‘Who Killed Brown Owl’ led to the Civic Life series of short films we made over the next seven years. When Molly was small, whenever we were working on a new short we brought her along with us and, where possible, had her appear in the film. If you watch ‘Who Killed Brown Owl’ for example you can see her in her first acting role. She plays the abandoned baby by the edge of the river!
Somehow it worked out but that is also what makes it difficult: the logistics of looking after a child are complicated, and there are repercussions if you don’t get it right. Because there’s a lack of support, it’s hard to get it right all the time. It was easier when we were making short films and Molly was younger and outside of the school system, it’s much more complicated now. Secondary schools in particular are very inflexible on this issue.
Some of the funding models we worked with meant it was easier and more in our control. The funding for these early films came from a range of arts funding sources other than the more conventional film financing ones. And so we could make things work on our terms and how we needed them to work. This way of making continued right through to the completion of our first feature film, Helen, a film that came out of the Civic Life project.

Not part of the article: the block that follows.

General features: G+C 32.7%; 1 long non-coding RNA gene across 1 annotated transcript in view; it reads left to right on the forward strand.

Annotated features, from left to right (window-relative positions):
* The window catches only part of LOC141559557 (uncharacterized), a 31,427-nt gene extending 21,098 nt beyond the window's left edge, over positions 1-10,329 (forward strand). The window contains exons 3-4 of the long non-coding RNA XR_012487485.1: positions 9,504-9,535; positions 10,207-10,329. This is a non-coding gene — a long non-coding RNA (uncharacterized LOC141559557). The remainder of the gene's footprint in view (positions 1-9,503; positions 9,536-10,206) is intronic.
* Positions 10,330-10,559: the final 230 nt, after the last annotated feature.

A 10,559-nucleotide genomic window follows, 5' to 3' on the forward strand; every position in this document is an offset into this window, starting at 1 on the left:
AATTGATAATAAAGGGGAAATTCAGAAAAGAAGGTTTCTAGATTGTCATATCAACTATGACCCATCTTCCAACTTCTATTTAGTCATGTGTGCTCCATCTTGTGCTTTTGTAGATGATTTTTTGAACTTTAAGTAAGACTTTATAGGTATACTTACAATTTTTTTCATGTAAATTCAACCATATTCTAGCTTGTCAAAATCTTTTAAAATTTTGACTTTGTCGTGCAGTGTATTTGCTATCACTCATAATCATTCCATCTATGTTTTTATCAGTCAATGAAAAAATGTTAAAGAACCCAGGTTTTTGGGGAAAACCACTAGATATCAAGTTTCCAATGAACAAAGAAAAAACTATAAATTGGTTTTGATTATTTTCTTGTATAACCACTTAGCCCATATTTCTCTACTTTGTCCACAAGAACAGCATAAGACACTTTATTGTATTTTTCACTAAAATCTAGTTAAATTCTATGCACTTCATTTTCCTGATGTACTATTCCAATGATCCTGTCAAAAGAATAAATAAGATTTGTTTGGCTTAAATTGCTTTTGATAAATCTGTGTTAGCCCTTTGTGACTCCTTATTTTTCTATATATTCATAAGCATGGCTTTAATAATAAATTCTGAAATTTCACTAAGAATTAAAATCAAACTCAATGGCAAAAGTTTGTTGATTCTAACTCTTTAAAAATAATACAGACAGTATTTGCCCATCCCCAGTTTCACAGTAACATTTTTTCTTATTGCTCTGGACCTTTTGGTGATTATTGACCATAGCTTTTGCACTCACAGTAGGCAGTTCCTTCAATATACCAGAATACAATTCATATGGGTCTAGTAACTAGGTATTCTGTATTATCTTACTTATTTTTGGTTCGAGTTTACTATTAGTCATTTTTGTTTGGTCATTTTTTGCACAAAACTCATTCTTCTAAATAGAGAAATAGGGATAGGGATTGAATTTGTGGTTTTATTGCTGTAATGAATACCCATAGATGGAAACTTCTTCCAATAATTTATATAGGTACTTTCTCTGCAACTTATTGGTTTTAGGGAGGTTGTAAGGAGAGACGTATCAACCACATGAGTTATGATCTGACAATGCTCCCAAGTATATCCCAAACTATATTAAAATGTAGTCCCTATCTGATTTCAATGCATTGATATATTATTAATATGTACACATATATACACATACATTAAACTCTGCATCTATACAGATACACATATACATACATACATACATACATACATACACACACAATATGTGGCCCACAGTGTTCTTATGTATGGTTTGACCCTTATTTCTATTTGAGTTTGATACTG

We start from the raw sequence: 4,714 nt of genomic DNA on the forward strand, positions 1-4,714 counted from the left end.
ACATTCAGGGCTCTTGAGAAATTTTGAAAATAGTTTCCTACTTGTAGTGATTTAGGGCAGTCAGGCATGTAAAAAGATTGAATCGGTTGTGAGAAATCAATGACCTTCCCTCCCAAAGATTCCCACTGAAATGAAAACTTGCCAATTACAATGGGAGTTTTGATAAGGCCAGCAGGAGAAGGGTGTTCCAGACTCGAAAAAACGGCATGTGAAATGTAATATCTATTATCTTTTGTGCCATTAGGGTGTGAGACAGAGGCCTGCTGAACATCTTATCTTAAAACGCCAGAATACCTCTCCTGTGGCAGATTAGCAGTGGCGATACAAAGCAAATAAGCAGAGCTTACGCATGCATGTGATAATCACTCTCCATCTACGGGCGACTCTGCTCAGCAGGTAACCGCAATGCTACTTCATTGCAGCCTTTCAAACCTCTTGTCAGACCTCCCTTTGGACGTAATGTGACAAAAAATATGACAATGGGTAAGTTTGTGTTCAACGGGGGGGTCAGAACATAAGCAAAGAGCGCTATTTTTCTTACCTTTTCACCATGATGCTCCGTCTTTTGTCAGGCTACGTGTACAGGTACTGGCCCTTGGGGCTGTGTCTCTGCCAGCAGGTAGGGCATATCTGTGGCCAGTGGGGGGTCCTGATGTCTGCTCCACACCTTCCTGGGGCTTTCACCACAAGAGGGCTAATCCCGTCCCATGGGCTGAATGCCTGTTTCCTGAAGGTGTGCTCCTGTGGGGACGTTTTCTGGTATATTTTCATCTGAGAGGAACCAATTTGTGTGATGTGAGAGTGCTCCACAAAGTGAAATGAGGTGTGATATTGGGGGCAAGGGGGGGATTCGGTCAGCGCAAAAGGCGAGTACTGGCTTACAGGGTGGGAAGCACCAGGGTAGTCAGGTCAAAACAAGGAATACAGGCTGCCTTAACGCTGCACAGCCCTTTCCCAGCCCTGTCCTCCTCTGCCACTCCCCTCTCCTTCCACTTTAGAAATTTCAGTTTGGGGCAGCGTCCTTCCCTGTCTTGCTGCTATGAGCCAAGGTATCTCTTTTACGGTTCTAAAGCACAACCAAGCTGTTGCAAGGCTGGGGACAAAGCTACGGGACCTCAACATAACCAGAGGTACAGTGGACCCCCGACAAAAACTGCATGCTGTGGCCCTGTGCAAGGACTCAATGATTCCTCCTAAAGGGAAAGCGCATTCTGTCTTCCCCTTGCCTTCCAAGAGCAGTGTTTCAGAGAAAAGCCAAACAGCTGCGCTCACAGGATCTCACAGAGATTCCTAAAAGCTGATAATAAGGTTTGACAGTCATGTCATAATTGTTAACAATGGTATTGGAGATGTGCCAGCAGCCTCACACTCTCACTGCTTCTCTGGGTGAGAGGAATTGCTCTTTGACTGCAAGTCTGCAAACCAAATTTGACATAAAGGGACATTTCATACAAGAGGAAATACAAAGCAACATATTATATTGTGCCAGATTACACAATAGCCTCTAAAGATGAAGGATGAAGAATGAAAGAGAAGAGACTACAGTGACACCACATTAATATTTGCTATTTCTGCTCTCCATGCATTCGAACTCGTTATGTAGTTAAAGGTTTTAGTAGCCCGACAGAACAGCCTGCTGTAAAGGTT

Molly was four when we shot Helen and had just started primary school. But we had lots of flexibility and we were able to organise the preproduction to work with our family needs. Also, it was a fourteen day shoot and we were able to take her along with us for some of it (when we were in Dublin and we had family there to help), and we had great care in place for the rest of the shoot when we couldn’t have her with us. Yes, we were both away from her for over ten days, and we’d be lying if we said it didn’t take its toll, both on us as parents and our daughter, however, for those ten days we were able to focus 100% on filmmaking and be in the headspace we needed to be to get the film made. Seven years down the road we realise that those were our salad days!